Adopting an ESA with Medical Needs
October 11, 2017 11:54 AM   Subscribe

I'm looking to adopt a dog as an emotional support animal to help with my anxiety and PTSD. I found the most adorable senior dog at the shelter who I really clicked with. However, I am uncertain if her medical needs would make her an unsuitable fit for me.

I spent a lot of time yesterday with a 12 year old dog at the local shelter. She was very quiet and happy, well behaved, knew commands, and just seemed to want a human companion to hang out with. This would be an amazing fit for what I am looking for. However, I noticed that she is on four medications and has a slight limp. Should I not adopt her because of this?

I am more than willing to pay for any necessary medications, vet visits, etc but I have a couple of specific concerns. My biggest concern is that my new apartment building is up a short flight of stairs, and that her slight limping may pose a problem with this.

Also, I intend on visiting my family for the holidays and would be bringing my ESA on board with me in the cabin. She seemed very calm and chill and likely to just nap through the whole thing, but I am uncertain if her health or possible hip dysplasia would make flying a bad idea. I only travel like this once a year.

I am calling the animal shelter today to get more information on exactly what her medications are for, and what conditions she may have. But I wanted to seek the advice of the wonderful pet owners of Metafilter as to whether this could work or if I am better off waiting for perhaps a slightly younger dog.
posted by Malleable to Pets & Animals (11 answers total)
Anecdotal, but I have an ESA for my anxiety. My dog is old (11yo when I adopted him; now almost 13yo), epileptic, arthritic, and also the best thing that ever happened to me.
posted by schroedingersgirl at 12:05 PM on October 11 [4 favorites]

How large is the dog? Could you carry her by yourself, either up the stairs or through the airport? My concern is more with the airport; if she has to walk a long way between security and the gate, then sit in tight quarters on the plane, it could be rough on her. You'd also want to be sure any health issues she has wouldn't be exacerbated by the flight, and that you'd have a veterinary contact near your family's home in case of any emergent issues.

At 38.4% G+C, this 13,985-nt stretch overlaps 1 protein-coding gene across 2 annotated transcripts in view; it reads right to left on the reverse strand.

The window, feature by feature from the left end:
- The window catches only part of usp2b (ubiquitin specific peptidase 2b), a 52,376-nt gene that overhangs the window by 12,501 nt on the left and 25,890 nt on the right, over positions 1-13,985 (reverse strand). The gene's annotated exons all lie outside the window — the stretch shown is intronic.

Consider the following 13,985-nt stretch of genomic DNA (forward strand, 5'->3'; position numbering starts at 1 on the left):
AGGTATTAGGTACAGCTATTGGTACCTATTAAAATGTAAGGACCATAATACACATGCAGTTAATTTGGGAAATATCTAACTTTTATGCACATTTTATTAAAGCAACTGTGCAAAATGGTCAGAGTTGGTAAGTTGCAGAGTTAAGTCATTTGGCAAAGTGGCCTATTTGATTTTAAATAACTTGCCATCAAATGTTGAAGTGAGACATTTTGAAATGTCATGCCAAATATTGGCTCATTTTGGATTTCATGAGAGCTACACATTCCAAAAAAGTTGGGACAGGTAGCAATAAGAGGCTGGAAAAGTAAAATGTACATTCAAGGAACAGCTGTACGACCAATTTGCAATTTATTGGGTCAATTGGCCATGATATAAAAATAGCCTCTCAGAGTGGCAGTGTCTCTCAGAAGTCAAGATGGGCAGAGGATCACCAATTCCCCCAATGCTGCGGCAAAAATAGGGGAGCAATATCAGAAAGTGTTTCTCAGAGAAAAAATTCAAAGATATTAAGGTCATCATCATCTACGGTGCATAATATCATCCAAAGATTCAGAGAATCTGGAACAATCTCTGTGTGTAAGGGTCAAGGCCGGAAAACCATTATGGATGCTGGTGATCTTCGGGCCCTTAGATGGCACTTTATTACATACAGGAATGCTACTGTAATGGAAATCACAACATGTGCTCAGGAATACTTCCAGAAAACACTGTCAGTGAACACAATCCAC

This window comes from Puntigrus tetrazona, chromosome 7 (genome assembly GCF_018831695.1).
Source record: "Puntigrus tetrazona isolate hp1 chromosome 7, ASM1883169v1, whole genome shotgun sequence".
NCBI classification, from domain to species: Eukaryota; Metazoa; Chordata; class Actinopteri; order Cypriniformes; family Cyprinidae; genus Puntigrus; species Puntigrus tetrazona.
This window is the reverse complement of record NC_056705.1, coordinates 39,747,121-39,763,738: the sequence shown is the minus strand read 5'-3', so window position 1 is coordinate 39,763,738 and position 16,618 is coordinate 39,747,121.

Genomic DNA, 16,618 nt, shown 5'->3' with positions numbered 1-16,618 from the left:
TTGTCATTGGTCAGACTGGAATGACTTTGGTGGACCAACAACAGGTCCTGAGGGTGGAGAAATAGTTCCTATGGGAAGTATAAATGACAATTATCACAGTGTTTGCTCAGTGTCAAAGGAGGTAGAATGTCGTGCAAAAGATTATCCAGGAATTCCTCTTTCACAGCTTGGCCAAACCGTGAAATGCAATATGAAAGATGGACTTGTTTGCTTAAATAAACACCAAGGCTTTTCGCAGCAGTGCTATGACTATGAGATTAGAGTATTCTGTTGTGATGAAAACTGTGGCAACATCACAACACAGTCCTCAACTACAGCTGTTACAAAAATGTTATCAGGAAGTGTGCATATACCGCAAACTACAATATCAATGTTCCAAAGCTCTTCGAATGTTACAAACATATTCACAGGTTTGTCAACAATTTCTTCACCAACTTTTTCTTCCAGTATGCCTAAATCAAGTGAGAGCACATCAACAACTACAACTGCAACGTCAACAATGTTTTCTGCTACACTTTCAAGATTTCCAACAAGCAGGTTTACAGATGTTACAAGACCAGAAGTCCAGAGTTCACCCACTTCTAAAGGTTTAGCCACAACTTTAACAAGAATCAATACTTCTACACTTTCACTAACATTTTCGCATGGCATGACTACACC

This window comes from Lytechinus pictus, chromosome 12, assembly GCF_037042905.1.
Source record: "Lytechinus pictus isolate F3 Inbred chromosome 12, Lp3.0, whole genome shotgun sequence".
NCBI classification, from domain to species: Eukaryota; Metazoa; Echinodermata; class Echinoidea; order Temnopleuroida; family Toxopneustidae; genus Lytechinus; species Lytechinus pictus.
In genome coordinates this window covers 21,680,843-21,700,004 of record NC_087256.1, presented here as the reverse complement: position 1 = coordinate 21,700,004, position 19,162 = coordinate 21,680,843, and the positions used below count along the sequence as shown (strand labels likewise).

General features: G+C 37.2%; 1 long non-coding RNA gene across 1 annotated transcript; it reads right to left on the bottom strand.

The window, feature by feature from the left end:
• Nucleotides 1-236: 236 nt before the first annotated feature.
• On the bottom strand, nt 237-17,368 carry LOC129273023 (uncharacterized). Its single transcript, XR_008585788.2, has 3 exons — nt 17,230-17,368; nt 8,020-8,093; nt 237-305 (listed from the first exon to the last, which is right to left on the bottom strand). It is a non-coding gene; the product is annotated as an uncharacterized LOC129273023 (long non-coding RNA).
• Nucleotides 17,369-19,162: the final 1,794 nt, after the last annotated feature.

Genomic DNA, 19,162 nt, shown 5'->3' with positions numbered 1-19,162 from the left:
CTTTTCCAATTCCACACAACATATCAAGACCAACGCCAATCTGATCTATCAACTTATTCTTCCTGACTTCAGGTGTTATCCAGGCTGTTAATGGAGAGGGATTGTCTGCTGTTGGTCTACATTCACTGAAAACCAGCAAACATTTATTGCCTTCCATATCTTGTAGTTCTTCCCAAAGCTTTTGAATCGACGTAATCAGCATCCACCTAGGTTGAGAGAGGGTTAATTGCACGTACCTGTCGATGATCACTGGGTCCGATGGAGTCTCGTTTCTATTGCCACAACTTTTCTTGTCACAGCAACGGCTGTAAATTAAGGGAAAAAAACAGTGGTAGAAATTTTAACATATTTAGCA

posted by halation at 12:22 PM on October 11 [3 favorites]

Adopting a 13-year-old senior dog was one of the best decisions I ever made. She taught me so much and started me on a path of learning to deal with anxiety. If you connect with her and can afford the medications, please seriously consider giving her a home.
posted by mochapickle at 12:25 PM on October 11 [3 favorites]

Do you have any information (or guesses) about the dog's breed? How big is she?
posted by minsies at 12:28 PM on October 11 [1 favorite]

Does the shelter know the cause of her limp? Often they haven't had a chance to do a thorough medical evaluation, so they don't know if this is something that will need treatment/surgery, or that will heal, or that's just a permanent condition. When my husband & I adopted our dog, she came with a mystery limp that turned out to be a broken bone -- the shelter warned us before we took her that mystery limp might mean thousands of dollars in repair costs, which it did. We're very happy with our choice, but I'd definitely consider whether you'd be OK with this financially before committing to this dog!
posted by anotherthink at 12:58 PM on October 11 [1 favorite]

Just so ya know, my pup was a sweet, quiet, and well-behaved dog upon first meeting too. Turns out she's an insane, house-destroying, whirlwind of love and affection. Get the dog, you'll love them regardless.